Heisman Trophy winner Cam Newton, for example, has already announced his desire to temporarily retire from professional football in order to complete his degree from Auburn University. “Not a day goes by,” admitted Newton, “That I don’t regret forgoing my senior year of college and instead signing a four-year contract worth a guaranteed $22 million dollars. Sure, that’s a lot of money, but just think about how happy I would be right now if I had cared less about a frivolous playground game and instead focused more intently on my Sociology major!”

Power forward Anthony Davis Jr., meanwhile, has turned down the New Orleans Hornets, who drafted him number one in the draft, so that he can pursue his more cerebral interests than defending the low post. “If there’s one thing coach John Calipari taught me at Kentucky, it’s that winning isn’t everything,” said Davis. “Calipari was always great and easy-going, insisting that there is a life beyond basketball and that we should pursue whatever interests us.

KD has also announced his decision to return and finish his college degree and finally finish watching every episode of Dr. Who.

“I mean, holy shit, I’m only 19! I’ve got my whole world ahead of me,” mused Davis. “I don’t need to pigeon-hole myself into the world of professional basketball. I think I’d really like to try other things, like maybe Teach for America or the Peace Corps. Or maybe backpacking through Europe before I start working on a doctoral thesis. Really get out and see the world, you know? Sports are only temporary, but your mind, your mind is for life.”

The effects of this paradigm shift in intercollegiate sports at the highest level are sure to have a deep and profound impact on college athletic programs as we know them. Analyst Lee Corso has already predicted that this will spark an unprecedented string of BCS bowl victories for schools like Northwestern, Notre Dame, and Stanford, while Jay Bilas is already beside himself looking forward to the rise of the Pomona Sagehends, Macalester Macs, and the Rhode Island School of Design Balls, who are sure to put together dynastic basketball programs thanks to their nationally respected culture of higher education.

Authors That Would Make Bad Writing Infinitely Better

6 Jan

As a manipulator of the English language myself, I hold several beliefs dear to my heart. They are as follows:

1) If you are over the age of 12 and still cannot successfully distinguish when words should have apostrophes (confusing “it’s” and “its,” “your” and “you’re”), I cannot respect your education. Why are you stupid?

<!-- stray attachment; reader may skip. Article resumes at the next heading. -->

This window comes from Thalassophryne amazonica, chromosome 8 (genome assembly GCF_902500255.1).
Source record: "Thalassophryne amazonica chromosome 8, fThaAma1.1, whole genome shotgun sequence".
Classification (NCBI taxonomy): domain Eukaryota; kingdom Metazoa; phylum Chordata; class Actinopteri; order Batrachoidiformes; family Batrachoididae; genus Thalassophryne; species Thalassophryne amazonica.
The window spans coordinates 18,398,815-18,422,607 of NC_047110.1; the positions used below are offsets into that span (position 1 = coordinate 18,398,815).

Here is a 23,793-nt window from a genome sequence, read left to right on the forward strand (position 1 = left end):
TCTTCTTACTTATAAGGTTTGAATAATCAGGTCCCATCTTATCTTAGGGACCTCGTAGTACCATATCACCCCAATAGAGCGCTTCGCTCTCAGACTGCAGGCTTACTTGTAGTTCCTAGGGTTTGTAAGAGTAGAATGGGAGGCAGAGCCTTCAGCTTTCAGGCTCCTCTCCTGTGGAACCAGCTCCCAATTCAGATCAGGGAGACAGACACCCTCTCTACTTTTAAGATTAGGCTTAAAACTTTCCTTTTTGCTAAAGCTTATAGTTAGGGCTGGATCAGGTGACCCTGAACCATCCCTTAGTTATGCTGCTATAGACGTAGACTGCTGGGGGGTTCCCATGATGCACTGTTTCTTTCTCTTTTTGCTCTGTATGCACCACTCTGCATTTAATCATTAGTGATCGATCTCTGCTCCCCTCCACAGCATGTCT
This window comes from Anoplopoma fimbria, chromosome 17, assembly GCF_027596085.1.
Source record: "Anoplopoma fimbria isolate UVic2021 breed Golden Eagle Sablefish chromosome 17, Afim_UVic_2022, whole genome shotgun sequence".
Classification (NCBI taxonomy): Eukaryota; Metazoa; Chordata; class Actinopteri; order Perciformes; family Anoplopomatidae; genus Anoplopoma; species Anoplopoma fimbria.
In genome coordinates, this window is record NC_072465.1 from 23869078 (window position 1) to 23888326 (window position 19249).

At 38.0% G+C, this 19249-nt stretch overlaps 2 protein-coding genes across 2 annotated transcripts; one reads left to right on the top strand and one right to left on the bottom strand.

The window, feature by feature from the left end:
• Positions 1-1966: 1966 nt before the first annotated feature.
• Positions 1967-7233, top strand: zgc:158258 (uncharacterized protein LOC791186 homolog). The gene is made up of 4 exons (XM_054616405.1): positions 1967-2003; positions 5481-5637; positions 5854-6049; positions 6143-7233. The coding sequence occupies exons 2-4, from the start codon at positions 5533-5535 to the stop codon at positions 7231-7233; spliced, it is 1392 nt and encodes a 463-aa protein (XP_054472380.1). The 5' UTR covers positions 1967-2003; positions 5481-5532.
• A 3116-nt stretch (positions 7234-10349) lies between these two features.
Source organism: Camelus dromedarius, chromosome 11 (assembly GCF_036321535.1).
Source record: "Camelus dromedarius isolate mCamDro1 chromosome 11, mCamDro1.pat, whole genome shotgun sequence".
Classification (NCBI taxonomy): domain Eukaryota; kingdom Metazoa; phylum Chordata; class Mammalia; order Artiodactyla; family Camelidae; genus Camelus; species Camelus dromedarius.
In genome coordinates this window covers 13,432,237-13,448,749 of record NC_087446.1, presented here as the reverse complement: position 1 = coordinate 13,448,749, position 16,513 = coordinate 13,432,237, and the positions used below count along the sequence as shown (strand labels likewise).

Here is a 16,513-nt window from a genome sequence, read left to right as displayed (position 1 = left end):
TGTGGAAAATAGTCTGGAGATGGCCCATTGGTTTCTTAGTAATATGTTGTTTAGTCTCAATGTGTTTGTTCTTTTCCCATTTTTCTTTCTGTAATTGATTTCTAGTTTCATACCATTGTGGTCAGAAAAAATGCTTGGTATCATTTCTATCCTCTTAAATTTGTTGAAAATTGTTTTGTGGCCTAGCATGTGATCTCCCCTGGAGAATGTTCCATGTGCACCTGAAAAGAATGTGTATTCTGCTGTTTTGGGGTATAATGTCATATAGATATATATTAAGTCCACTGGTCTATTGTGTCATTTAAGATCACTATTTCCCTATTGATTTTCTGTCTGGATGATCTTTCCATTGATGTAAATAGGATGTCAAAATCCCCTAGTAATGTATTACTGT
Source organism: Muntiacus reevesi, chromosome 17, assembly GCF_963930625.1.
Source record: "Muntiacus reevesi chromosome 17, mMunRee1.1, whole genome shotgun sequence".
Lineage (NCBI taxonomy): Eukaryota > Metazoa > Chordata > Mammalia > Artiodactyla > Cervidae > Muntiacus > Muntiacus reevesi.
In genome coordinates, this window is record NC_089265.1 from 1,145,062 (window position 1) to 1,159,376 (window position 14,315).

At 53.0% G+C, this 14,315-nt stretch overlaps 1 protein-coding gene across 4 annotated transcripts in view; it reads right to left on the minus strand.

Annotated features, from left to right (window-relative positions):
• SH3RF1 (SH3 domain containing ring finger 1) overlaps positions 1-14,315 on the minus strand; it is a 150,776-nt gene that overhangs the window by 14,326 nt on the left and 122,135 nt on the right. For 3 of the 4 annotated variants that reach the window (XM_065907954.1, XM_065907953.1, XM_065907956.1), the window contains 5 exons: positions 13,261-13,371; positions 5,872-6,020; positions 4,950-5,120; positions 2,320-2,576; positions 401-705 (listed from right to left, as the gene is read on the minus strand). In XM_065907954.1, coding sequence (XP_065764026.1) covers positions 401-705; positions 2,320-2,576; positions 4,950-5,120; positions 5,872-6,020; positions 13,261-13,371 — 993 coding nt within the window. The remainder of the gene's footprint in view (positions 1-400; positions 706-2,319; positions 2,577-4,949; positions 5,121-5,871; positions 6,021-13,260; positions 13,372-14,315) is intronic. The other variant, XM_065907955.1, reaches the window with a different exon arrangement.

2) If you can’t write something nice, don’t write anything at all. I’m not talking about pleasant or polite; I’m referring to “nice” writing as the opposite of writing that is bad, boring, poorly written, wrong, pointless, confused, frustrating, or Rick Perry.

Yeah, I know. It’s radical. Of course, not as radical as Rick Perry. But let’s face it: there is some literature/film/music that simply should have been penned by someone other than the original author. In some cases, aforementioned art is a slice of brilliance that got tarnished in the current writer’s incapable hands; in other cases it is an unsalvageable failure whose only option is to get worse so as to become presentably heinous.

In fact, may I make a few suggestions?

Twilight
by Terry Pratchett*

We’d all like this series so much better if Ms. Meyer’s attempt at a love story about a girl next door (translation: exposition on How To Have A Dysfunctional Relationship) had relatable and quirky characters with different fonts for every time they spoke. P-rad knows exactly how to make a totally impossible instance (Death playing Santa Claus? Criminals becoming post-men? Women in the army and not in the kitchen?) plausible, insightful, and funny — qualities which are all completely lacking in the hands of its current author.

Miley Cyrus’s memoir, Miles to Go
by Lemony Snicket

I haven’t read the original, but here is what I imagine it will read like, “My daddy is the only reason I’m famous. My brother croakmoans uncomfortably horny music to an audience that hasn’t got boobies yet. My boyfriend is way too old for me. I like drugs.” Are you attached to any of these characters? Do you care if the melancholy wit of Lemony Snicket creatively kills them off? Me neither. Just add a narrator who regularly urges you to stop reading, a meaninglessly depressing end,** and illustrations by Brett Helquist, and we’ve got ourselves acceptable piece of literature. It might even be appropriate for children, unlike everything else about Miley. Which brings us to:

“Party in the USA”
by Adele